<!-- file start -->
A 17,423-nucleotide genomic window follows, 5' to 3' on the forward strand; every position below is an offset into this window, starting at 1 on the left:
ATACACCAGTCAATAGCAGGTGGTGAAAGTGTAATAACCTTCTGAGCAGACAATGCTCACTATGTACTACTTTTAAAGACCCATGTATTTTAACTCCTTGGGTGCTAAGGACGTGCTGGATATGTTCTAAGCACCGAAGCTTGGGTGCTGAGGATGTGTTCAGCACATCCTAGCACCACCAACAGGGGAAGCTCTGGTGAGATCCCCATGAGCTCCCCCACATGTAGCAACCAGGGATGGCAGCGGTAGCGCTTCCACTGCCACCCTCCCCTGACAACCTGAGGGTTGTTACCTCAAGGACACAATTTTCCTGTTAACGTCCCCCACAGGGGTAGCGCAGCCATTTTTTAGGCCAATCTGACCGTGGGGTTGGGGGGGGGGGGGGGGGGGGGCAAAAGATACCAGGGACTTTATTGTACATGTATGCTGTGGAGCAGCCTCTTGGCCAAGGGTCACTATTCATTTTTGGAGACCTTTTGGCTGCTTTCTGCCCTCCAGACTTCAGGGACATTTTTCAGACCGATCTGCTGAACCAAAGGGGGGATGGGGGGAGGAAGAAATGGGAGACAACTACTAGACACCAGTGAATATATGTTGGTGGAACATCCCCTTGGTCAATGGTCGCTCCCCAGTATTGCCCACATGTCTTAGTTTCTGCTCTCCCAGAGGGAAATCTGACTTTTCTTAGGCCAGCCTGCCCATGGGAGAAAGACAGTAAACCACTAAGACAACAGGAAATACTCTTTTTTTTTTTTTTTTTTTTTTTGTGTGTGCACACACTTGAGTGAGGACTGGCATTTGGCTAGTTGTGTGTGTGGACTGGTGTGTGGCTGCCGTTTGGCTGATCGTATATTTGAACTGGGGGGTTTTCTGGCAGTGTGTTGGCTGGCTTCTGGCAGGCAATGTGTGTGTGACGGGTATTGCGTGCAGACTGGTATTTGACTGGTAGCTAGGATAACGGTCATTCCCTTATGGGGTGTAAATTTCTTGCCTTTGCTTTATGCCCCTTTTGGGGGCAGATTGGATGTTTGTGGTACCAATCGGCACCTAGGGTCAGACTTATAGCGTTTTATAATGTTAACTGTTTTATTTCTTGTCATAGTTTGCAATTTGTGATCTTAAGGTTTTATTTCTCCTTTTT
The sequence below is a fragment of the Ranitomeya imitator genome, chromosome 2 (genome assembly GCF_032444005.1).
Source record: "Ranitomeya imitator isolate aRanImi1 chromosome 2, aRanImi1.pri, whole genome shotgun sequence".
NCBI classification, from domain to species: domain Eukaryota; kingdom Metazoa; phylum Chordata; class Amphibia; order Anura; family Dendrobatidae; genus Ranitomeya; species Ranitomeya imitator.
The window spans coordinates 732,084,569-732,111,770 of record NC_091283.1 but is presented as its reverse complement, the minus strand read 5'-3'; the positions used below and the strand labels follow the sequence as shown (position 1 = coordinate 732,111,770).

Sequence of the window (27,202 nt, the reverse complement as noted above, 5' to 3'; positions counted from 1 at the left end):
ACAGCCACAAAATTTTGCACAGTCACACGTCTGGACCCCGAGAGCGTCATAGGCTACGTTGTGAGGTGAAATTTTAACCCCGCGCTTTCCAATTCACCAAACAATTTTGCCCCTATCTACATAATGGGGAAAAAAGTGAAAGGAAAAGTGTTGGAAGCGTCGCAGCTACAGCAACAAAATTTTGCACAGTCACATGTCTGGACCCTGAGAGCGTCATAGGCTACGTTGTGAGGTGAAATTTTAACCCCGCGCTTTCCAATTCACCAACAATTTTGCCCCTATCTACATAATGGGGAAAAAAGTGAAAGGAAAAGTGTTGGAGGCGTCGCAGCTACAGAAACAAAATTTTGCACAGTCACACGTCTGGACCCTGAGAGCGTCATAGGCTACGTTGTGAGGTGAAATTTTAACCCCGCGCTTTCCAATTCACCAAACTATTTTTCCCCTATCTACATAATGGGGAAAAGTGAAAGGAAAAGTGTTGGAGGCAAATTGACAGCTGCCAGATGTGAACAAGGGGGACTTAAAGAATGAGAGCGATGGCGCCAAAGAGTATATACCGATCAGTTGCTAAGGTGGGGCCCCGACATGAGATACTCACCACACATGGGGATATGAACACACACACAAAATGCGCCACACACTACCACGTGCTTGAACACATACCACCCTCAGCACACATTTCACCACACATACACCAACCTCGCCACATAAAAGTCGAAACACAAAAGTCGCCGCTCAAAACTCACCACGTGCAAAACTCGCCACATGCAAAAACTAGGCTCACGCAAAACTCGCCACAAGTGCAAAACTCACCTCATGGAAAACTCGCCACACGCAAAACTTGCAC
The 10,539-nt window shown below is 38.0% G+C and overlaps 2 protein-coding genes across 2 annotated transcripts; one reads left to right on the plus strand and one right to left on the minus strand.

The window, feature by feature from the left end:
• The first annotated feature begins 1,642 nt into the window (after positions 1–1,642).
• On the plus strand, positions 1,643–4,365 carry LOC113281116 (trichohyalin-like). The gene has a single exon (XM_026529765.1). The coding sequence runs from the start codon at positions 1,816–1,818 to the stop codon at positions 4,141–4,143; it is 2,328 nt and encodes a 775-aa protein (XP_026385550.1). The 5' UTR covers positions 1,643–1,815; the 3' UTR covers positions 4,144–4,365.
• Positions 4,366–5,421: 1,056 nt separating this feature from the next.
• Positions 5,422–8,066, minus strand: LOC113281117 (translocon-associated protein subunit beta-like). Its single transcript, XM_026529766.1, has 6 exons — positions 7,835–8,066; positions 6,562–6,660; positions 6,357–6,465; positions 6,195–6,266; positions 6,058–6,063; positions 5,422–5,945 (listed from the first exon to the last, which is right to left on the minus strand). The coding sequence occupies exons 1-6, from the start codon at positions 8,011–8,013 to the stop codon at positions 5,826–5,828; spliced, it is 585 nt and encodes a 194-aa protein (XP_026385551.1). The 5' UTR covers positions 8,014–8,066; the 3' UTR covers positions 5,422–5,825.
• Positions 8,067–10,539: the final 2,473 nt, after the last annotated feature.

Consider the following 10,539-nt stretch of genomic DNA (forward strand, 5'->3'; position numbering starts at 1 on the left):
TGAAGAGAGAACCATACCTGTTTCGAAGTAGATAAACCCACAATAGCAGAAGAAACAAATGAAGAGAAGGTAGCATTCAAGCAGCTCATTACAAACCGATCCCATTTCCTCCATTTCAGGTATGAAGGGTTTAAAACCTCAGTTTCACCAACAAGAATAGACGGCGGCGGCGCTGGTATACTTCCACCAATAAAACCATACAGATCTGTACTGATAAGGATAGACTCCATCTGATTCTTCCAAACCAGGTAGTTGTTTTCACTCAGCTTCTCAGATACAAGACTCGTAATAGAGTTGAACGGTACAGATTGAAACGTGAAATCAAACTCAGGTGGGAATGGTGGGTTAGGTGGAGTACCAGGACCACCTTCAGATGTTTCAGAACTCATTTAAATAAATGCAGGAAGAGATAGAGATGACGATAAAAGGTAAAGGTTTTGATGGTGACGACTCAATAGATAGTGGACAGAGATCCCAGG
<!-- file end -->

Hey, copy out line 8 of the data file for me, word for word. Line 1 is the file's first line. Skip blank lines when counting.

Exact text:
ACAGCCACAAAATTTTGCACAGTCACACGTCTGGACCCCGAGAGCGTCATAGGCTACGTTGTGAGGTGAAATTTTAACCCCGCGCTTTCCAATTCACCAAACAATTTTGCCCCTATCTACATAATGGGGAAAAAAGTGAAAGGAAAAGTGTTGGAAGCGTCGCAGCTACAGCAACAAAATTTTGCACAGTCACATGTCTGGACCCTGAGAGCGTCATAGGCTACGTTGTGAGGTGAAATTTTAACCCCGCGCTTTCCAATTCACCAACAATTTTGCCCCTATCTACATAATGGGGAAAAAAGTGAAAGGAAAAGTGTTGGAGGCGTCGCAGCTACAGAAACAAAATTTTGCACAGTCACACGTCTGGACCCTGAGAGCGTCATAGGCTACGTTGTGAGGTGAAATTTTAACCCCGCGCTTTCCAATTCACCAAACTATTTTTCCCCTATCTACATAATGGGGAAAAGTGAAAGGAAAAGTGTTGGAGGCAAATTGACAGCTGCCAGATGTGAACAAGGGGGACTTAAAGAATGAGAGCGATGGCGCCAAAGAGTATATACCGATCAGTTGCTAAGGTGGGGCCCCGACATGAGATACTCACCACACATGGGGATATGAACACACACACAAAATGCGCCACACACTACCACGTGCTTGAACACATACCACCCTCAGCACACATTTCACCACACATACACCAACCTCGCCACATAAAAGTCGAAACACAAAAGTCGCCGCTCAAAACTCACCACGTGCAAAACTCGCCACATGCAAAAACTAGGCTCACGCAAAACTCGCCACAAGTGCAAAACTCACCTCATGGAAAACTCGCCACACGCAAAACTTGCAC